7. That is likely because few people can relate to a Tornado or 49er I think this is irrelevant. World Sailing understands that the Olympic TV viewer is watching for a reality show. They want to watch individuals from their country.... (or the media images shaped by the Olympic marketing machine) live or die on the ONE CHANCE for greatness. Win or be eliminated adds the drama. Sailing tries to twist the racing game into this reality show format with the fleet races leading to a cut and a high stakes medal round. The sailing reality tv show game is better but not revolutionary. The fundamental issue is how to capture the decisive moments of high drama... In sailing... you can't see the wind.... so you are forced to record the mistakes. Second point.... for a TV reality show.... you need to constantly reset the action. Each point in tennis is a new challenge.... each pitch in baseball is a chance for a game changing home run, each turnover in football resets the action.. The viewer knows the structure. Sailing does not enjoy a structure that continually resets the competition in such an easy to digest manner. As for the New N17.... World Sailing and Nacra control the rule set and the source of ALL of the gear. Nacra wants to make money while World Sailing wants to guarantee "fairness" They would LIKE the boat to work properly but its not the major objective of either organization. The first try was half assed... ( Mind you.... It took 4 years for the sailors to public state... this boat sucked!) . the second try may not prove to be much better. Having had a tiny tiny role in the initial US process.... the mention of Morelli and Melvin were the magic solution to all things technical and all members of the technical committee were convinced that they could partner and deliver a great sailing boat. History shows that much more is needed. Compare the current NACRA/World Sailing class structure to the last olympic cat class, the Tornado, now celebrating 50 years of competition this year. The class rules allowed the boat to evolve within its box and optimize its performance,with multiple builders, vendors, etc etc.. Nobody argues that the Tornado was not and is not a modern and highly refined machine BECAUSE of this process. However, from ISAF's point of view.... that space for evolution and technical improvement created an unfair playing field and so good riddance from the Olympics. As a sailor.... I would choose the structure that drives the evolution towards a great boat without roadblocks from World Sailing and the builder. Its about the Process! The sailors had so little confidence in the NACRA/World Sailing management that almost half the class would have been happy with t foil rudders. Bottom line... we are where we are in 2017 because of the fundamental choice in what we wanted and how we implemented Olympic equipment selection. Nothing can change until we address the underlying philosophy.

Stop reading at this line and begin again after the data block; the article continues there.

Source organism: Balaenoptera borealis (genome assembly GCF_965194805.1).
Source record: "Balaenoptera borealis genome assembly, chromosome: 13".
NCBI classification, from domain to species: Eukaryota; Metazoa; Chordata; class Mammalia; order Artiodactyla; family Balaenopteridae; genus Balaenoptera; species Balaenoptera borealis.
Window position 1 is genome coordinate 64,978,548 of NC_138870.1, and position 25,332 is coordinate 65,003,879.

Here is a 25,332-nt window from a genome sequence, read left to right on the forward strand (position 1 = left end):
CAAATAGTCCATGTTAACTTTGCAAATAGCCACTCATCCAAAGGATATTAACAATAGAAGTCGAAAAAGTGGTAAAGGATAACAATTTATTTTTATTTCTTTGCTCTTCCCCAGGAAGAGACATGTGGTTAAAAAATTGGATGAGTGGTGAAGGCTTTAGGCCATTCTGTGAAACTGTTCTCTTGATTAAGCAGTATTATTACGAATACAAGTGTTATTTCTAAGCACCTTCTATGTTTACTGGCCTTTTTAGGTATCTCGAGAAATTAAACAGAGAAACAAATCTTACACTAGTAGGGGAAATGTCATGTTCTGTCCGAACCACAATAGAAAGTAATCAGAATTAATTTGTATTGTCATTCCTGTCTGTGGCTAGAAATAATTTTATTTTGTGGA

8. eh.... start off discussion on Steve Clarke's point up the thread about A class rule 8... aka ... The original sin! Time will tell if the Z's are the solution for weekend sailors. the N17s want the difficulty factor..if they are "challenging" that is a feature... not a bug after all it's Olympic and this is one point of view about Olympic boats. Till then... a class for true believers on the edge..